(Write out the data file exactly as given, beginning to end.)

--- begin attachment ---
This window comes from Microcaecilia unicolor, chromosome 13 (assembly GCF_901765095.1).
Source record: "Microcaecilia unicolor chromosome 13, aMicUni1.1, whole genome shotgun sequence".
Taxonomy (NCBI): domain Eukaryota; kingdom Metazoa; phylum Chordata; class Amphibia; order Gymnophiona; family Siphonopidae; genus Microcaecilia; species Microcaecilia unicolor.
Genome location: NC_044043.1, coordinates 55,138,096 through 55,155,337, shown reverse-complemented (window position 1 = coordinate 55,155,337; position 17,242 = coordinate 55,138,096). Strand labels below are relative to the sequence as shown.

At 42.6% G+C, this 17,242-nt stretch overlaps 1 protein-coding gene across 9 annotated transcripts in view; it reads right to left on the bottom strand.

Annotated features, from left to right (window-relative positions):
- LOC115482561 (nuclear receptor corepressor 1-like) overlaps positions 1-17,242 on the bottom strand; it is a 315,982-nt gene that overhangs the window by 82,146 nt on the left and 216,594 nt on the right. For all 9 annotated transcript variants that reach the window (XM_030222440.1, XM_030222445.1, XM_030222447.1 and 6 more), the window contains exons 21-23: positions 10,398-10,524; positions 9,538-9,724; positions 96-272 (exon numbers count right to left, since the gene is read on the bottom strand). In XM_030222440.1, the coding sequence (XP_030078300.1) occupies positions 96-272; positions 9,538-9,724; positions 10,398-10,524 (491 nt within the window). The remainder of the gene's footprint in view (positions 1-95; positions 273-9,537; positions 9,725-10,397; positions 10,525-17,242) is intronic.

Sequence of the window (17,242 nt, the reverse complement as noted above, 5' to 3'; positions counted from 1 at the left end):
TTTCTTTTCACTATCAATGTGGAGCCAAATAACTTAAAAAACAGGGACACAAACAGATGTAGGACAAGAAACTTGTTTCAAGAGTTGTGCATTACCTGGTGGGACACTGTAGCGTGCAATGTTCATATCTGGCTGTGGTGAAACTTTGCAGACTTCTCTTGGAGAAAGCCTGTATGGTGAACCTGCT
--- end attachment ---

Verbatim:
This window comes from Microcaecilia unicolor, chromosome 13 (assembly GCF_901765095.1).
Source record: "Microcaecilia unicolor chromosome 13, aMicUni1.1, whole genome shotgun sequence".
Taxonomy (NCBI): domain Eukaryota; kingdom Metazoa; phylum Chordata; class Amphibia; order Gymnophiona; family Siphonopidae; genus Microcaecilia; species Microcaecilia unicolor.
Genome location: NC_044043.1, coordinates 55,138,096 through 55,155,337, shown reverse-complemented (window position 1 = coordinate 55,155,337; position 17,242 = coordinate 55,138,096). Strand labels below are relative to the sequence as shown.

At 42.6% G+C, this 17,242-nt stretch overlaps 1 protein-coding gene across 9 annotated transcripts in view; it reads right to left on the bottom strand.

Annotated features, from left to right (window-relative positions):
- LOC115482561 (nuclear receptor corepressor 1-like) overlaps positions 1-17,242 on the bottom strand; it is a 315,982-nt gene that overhangs the window by 82,146 nt on the left and 216,594 nt on the right. For all 9 annotated transcript variants that reach the window (XM_030222440.1, XM_030222445.1, XM_030222447.1 and 6 more), the window contains exons 21-23: positions 10,398-10,524; positions 9,538-9,724; positions 96-272 (exon numbers count right to left, since the gene is read on the bottom strand). In XM_030222440.1, the coding sequence (XP_030078300.1) occupies positions 96-272; positions 9,538-9,724; positions 10,398-10,524 (491 nt within the window). The remainder of the gene's footprint in view (positions 1-95; positions 273-9,537; positions 9,725-10,397; positions 10,525-17,242) is intronic.

Sequence of the window (17,242 nt, the reverse complement as noted above, 5' to 3'; positions counted from 1 at the left end):
TTTCTTTTCACTATCAATGTGGAGCCAAATAACTTAAAAAACAGGGACACAAACAGATGTAGGACAAGAAACTTGTTTCAAGAGTTGTGCATTACCTGGTGGGACACTGTAGCGTGCAATGTTCATATCTGGCTGTGGTGAAACTTTGCAGACTTCTCTTGGAGAAAGCCTGTATGGTGAACCTGCT